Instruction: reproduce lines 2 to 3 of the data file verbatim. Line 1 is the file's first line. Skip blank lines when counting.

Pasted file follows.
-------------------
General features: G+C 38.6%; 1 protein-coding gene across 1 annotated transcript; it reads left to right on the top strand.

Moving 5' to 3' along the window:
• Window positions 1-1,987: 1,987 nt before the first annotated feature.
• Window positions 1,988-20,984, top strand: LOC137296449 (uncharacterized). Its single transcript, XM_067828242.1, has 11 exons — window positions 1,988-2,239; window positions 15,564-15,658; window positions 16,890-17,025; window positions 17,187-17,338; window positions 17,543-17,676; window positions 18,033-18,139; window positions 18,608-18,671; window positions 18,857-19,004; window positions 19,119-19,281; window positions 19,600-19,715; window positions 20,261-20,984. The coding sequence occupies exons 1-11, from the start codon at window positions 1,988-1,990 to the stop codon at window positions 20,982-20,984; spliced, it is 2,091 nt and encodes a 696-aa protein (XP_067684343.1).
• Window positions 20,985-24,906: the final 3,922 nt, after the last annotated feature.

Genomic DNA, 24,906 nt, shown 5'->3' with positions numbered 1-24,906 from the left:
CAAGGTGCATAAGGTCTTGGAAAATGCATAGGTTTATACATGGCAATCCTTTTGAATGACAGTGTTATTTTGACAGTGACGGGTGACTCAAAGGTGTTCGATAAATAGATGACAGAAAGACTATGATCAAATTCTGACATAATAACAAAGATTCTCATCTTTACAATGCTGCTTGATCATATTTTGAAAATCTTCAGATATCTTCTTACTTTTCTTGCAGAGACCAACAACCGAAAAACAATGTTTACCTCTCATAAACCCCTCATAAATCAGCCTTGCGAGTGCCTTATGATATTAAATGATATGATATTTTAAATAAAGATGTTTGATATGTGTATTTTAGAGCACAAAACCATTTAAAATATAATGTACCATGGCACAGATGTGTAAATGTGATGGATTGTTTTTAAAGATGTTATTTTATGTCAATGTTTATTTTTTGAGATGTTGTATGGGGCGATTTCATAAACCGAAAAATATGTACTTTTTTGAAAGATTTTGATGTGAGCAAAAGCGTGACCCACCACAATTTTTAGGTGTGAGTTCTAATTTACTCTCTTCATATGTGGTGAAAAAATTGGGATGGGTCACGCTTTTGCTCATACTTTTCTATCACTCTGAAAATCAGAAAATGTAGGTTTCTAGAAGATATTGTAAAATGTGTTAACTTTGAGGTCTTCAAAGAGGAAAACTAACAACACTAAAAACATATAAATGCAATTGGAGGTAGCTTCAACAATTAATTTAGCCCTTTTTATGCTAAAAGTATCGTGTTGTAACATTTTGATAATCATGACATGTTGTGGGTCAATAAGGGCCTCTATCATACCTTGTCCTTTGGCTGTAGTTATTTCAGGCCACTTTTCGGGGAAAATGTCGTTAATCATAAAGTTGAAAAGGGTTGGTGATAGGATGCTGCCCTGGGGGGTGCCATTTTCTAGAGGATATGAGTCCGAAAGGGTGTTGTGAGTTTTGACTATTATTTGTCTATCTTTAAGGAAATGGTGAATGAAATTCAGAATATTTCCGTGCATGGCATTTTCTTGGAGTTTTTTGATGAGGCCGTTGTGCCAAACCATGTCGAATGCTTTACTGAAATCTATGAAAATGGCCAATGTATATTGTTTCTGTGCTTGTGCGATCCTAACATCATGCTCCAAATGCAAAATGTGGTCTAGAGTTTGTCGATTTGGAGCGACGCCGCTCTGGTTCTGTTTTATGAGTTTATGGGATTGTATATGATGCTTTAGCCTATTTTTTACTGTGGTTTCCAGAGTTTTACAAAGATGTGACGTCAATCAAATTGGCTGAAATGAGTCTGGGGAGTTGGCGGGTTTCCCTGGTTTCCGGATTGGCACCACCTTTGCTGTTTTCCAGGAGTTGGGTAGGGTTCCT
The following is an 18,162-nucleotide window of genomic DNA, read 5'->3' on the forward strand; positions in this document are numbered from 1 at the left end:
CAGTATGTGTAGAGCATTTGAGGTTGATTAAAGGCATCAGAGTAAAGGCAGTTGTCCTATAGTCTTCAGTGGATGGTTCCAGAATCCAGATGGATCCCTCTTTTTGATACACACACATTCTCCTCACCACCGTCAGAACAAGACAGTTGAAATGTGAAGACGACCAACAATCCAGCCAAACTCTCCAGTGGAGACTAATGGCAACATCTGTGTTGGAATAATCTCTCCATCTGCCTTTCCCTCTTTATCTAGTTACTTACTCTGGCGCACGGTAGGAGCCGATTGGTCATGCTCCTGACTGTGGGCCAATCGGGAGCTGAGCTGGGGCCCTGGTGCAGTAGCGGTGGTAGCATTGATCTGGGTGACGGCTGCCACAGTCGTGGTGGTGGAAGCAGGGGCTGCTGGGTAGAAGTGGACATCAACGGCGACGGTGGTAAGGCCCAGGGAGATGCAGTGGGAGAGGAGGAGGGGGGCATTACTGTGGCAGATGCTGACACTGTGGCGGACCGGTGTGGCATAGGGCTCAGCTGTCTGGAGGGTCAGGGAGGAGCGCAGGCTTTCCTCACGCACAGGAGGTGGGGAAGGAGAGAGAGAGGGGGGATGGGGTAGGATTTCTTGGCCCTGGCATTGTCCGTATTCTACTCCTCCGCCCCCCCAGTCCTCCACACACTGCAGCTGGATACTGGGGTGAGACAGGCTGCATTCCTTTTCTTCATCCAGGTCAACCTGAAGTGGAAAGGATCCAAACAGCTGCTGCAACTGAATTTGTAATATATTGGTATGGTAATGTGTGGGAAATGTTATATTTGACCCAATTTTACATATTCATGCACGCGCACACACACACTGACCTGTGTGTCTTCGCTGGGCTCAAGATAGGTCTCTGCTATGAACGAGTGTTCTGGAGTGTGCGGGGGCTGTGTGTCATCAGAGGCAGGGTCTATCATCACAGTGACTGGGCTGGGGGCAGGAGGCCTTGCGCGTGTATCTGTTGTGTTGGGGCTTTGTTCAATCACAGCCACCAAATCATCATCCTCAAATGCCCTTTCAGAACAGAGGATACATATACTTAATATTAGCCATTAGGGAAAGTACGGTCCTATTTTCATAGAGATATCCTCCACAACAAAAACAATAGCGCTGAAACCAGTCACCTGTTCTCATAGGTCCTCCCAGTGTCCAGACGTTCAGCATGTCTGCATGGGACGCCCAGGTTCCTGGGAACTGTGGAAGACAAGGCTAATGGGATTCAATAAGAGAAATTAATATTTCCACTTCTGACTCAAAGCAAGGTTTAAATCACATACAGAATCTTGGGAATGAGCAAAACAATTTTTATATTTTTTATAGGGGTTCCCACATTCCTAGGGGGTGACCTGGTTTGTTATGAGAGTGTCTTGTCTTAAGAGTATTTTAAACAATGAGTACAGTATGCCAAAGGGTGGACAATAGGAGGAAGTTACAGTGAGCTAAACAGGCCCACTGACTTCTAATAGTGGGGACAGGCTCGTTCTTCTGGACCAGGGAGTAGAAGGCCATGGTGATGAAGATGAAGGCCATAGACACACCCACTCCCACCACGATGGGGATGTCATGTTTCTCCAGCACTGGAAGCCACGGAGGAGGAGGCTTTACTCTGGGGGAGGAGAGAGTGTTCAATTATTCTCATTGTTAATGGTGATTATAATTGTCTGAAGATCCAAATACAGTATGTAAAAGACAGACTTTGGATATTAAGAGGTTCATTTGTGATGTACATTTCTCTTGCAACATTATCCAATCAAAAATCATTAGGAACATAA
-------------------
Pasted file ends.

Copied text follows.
Moving 5' to 3' along the window:
• Window positions 1-1,987: 1,987 nt before the first annotated feature.